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This Mastering Engineer’s Secret Weapon

November 15, 2013

Ear!If you thought this article would be about a particular piece of gear, then I’m sorry to disappoint you. At a certain point, seasoned Mastering Engineers will acquire a set of tools and a monitoring system that allow you to shape and analyze audio in whatever way necessary to accomplish the task of having great playback over a wide variety of audio systems. There isn’t one particular tool that goes on everything, often times it’s really all about having enough experience to know what combination of tools will do the trick.

When you have an advanced technical knowledge of audio, the thoughts of fellow Audio Engineers are simply different ideas that eventually lead to the same place. Over time, I’ve come to realize that sometimes, we lose sight of what is most important on this mission of audio excellence: Pleasing the customer. Having realized this a few years ago, I decided to study the few people I know in my life that still buy music regularly and who aren’t making music themselves. This group of people, who I appreciate as much as the gear and experience I’ve gained over the years is what I consider my secret weapon. I simply could not do what I do with audio without the observations I’ve gathered on their love for music and listening habits (and they don’t even know I’ve been studying them for years).

The customer, a rare breed these days, is someone who still buys records simply because they love music. Here are some valuable observations I’ve put together from random comments they’ve made:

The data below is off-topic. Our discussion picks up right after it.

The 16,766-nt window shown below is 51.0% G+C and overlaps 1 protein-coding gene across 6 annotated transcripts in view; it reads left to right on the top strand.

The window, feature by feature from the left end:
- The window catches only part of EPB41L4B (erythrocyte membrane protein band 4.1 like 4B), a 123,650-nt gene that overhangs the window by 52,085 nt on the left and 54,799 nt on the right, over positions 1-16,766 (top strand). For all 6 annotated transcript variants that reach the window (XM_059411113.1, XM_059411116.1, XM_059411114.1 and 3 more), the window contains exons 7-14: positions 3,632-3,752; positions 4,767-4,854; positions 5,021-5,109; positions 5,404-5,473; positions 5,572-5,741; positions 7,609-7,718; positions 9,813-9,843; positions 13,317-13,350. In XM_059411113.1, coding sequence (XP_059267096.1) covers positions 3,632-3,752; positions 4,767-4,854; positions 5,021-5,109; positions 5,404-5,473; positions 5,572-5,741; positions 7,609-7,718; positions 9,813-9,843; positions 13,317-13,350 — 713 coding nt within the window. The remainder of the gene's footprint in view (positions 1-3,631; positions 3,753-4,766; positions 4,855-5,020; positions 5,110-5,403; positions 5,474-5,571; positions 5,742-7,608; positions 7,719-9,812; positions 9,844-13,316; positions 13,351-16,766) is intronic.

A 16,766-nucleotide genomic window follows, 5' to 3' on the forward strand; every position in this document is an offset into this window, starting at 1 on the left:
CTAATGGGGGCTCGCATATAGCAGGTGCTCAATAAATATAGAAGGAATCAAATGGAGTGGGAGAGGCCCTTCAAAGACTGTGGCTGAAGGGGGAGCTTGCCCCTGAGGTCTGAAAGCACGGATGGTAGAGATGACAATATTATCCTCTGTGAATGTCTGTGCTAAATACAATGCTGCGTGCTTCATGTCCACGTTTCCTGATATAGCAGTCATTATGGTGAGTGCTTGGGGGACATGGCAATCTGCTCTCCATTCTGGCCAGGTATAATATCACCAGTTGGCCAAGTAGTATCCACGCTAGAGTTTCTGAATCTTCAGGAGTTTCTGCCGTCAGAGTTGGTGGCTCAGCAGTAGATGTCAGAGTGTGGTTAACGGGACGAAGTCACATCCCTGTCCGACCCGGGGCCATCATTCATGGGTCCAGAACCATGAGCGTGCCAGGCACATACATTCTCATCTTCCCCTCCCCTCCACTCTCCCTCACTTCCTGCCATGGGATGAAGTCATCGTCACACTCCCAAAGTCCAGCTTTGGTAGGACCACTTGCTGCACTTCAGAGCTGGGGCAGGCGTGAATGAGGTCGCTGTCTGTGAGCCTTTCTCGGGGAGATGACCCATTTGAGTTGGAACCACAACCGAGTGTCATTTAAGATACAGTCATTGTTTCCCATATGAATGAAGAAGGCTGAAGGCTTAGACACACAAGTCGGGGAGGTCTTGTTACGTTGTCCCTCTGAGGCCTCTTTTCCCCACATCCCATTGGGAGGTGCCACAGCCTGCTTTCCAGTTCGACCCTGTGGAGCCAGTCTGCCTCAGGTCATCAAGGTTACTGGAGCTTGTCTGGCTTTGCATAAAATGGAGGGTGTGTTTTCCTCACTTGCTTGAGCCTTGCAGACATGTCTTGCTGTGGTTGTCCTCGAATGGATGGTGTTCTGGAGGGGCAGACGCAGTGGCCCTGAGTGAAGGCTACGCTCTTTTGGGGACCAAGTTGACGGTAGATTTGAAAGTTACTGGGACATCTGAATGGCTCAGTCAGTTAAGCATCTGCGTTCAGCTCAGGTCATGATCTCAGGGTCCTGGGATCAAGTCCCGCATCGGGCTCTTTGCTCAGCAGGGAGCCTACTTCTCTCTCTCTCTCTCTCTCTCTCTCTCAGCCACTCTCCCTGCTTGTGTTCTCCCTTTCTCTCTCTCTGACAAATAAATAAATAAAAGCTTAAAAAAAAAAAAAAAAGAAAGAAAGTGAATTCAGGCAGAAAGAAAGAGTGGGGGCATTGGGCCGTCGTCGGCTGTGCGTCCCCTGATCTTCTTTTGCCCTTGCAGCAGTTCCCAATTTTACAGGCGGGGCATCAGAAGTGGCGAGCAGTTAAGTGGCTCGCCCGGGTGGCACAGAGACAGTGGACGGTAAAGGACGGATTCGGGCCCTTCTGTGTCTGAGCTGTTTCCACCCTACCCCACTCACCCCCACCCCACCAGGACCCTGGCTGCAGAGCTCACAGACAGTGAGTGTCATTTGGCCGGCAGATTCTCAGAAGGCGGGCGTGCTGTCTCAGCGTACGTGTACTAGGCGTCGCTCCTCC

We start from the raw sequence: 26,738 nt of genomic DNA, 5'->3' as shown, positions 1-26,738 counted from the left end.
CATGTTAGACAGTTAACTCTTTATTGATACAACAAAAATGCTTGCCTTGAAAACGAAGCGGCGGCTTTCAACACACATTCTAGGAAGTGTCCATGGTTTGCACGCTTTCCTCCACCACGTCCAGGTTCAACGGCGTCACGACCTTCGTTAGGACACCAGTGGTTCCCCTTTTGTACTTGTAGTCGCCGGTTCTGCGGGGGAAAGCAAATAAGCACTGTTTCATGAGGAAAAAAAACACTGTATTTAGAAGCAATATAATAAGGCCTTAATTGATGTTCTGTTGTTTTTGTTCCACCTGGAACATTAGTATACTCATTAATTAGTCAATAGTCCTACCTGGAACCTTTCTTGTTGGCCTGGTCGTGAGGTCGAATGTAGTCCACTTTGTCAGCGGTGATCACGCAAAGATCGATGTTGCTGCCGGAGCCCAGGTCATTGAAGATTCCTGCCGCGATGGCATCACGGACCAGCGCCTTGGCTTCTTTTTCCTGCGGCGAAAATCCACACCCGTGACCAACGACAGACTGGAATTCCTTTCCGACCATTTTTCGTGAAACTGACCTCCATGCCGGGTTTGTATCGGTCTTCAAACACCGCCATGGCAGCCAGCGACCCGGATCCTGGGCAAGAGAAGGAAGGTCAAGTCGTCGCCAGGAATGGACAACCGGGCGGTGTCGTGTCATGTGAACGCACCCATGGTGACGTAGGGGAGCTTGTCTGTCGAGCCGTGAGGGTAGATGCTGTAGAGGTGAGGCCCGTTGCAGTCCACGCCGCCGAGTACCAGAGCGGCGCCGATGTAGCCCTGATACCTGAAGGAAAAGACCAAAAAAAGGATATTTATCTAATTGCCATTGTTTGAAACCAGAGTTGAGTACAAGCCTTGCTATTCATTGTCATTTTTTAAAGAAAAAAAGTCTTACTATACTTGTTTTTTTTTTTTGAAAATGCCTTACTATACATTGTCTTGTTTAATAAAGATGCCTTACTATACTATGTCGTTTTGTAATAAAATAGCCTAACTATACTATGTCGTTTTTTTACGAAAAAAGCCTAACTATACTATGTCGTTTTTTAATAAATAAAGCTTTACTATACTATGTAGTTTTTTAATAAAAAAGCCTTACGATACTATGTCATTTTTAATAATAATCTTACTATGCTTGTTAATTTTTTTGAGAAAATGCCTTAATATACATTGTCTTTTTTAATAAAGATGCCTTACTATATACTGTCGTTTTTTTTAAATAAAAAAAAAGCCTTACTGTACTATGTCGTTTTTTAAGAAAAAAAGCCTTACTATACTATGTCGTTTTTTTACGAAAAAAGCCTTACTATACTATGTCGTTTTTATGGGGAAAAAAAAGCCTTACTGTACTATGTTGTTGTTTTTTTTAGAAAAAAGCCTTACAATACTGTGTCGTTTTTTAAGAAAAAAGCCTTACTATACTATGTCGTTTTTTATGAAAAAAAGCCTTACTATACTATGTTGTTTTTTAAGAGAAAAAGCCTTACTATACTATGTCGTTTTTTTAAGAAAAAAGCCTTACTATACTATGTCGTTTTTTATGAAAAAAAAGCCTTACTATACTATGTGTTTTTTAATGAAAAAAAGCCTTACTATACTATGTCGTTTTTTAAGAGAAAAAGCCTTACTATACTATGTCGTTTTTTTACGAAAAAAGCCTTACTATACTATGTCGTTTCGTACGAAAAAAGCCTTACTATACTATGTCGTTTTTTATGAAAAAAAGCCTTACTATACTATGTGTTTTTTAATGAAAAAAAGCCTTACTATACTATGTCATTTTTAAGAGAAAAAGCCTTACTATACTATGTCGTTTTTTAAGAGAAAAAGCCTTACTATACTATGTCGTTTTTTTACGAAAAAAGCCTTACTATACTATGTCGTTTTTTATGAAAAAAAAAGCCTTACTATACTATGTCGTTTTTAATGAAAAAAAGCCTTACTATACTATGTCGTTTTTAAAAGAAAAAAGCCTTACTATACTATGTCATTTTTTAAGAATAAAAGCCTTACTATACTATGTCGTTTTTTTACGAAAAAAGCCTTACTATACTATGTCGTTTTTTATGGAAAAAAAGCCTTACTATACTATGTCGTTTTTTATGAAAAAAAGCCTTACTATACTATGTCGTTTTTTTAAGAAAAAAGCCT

• They love music so much that they don’t really care how it’s made. Some of them are actually put off when they listen to an artist whose music they like brag about how creative their music making process is.
  • They want to be moved within the first few moments of listening and will move past a particular piece of music or tune it out if it doesn’t grab them in those first crucial moments (I’m looking at you, tracks with a long ass intro).
  • Sometimes, they buy an album from an artist they like and won’t listen to it until they have enough free time to really give it a listen. If you didn’t drop a CD or Vinyl, something they can sit back and unwrap, it’s likely they won’t buy your next album if it’s only a digital release.
  • They reach for the volume knob to increase the intensity of the track because it grabbed them, not because they think it’s “too low”.
  • They don’t consider it a flaw if they have to adjust the volume every now and then to hear a track louder than others in the same album, they’ve been doing that with every album they’ve owned since they can remember, as well as with used “classic” releases on CDs and LPs that they buy. A few of them often purchase older music on CD and vinyl as opposed to new releases (and that’s f-ing alarming if you ask me).
  • They don’t know what dynamics in music are, but respond more to music that has more dynamic content; they feel that music with varying dynamics has more “character” than music that doesn’t.
  • Thirteen tracks or less is good enough for them to spend an average of $12 on your album; around thirty minutes of solid tracks with varying content is considered a tight album.

Like all secret weapons, there are sensitive components you don’t want to mess with. Don’t let your “secret weapons” know you’re studying their listening habits, you’ll ruin them by transforming them into critics.

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